As someone who is not Muslim but who spends a lot of time working in and around the Muslim community of Oklahoma, I invite letter-writer Al Langer (“What wasn’t said about Islam,” Aug. 2) to visit the Islamic Society of Tulsa.

Like the vast majority of American-Muslims, members of the Islamic Society of Tulsa condemn the actions of ISIS as terroristic, criminal, and un-Islamic. In fact, the Muslim community has released more condemnations of terrorism than the Christian community ever has, particularly in the wake of several faith-motivated attacks by terrorists who claim allegiance to Christianity. Are all Christians responsible for the acts of criminals such as these?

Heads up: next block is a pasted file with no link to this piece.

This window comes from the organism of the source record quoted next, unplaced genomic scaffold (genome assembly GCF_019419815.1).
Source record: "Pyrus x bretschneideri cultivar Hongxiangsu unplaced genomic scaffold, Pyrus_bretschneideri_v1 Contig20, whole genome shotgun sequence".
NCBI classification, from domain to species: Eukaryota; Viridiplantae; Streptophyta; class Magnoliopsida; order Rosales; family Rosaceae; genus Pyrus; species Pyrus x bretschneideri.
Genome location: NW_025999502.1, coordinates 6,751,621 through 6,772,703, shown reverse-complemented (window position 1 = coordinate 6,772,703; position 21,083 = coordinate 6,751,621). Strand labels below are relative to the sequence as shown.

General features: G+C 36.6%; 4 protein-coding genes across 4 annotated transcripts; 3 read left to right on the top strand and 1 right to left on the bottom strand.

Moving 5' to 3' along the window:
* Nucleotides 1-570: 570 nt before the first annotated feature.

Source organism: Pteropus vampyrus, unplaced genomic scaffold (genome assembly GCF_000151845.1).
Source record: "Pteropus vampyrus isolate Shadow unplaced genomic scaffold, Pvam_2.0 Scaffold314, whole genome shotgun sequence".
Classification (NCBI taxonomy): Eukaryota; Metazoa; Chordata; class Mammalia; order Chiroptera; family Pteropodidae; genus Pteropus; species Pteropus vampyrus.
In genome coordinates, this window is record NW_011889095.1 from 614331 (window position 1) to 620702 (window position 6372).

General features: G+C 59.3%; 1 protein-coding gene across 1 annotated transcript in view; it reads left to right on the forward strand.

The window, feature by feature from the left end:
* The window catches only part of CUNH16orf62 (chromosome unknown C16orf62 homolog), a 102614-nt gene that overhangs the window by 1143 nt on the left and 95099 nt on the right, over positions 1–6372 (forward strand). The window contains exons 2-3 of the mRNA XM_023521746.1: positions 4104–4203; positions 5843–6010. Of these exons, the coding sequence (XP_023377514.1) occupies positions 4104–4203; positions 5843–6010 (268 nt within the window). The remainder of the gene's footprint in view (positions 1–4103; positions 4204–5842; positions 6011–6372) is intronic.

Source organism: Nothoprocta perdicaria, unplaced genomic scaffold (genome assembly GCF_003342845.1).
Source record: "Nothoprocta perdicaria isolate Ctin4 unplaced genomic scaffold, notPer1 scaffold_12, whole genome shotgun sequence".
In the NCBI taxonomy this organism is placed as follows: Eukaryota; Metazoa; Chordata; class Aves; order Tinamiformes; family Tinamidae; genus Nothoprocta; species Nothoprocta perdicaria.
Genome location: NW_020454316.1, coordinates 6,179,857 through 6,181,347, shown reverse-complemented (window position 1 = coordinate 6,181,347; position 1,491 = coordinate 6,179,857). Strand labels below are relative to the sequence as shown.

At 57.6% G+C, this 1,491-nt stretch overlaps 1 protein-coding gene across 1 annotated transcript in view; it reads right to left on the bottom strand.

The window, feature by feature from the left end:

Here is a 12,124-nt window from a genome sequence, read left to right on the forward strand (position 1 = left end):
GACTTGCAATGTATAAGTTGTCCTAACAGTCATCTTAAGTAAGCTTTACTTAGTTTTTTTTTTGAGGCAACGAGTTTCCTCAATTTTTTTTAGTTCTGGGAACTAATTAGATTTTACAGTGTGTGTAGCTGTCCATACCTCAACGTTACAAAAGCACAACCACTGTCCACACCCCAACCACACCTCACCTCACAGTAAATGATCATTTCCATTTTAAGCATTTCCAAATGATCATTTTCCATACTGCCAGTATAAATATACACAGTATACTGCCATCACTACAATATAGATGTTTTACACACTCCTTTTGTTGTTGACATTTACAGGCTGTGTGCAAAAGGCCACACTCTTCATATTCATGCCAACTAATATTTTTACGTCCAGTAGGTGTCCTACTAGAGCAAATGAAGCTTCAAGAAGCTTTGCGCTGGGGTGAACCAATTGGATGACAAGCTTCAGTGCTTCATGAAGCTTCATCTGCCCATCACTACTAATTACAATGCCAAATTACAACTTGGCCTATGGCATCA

And, while it is true that Muslims follow Sharia in their daily lives, one vital component of Sharia is that it never supersedes the law of the land in which the Muslim lives: In this case, the laws of the United States. This has been a feature of Islamic jurisprudence for centuries — longer, in fact, than the Constitution has existed. Just like the teachings of other faiths, Sharia instructs its followers to be good citizens of the country where they live.

I invite Langer to spend time among the Muslim community of Tulsa to learn more about a community is truly a benefit to our state and our country. Part of Sharia, after all, asks that Muslims treat those not of their faith with respect and consideration — a concept that people such as Langer might also consider for themselves.

Editor’s note: Laizure is civil rights director for CAIR-Oklahoma.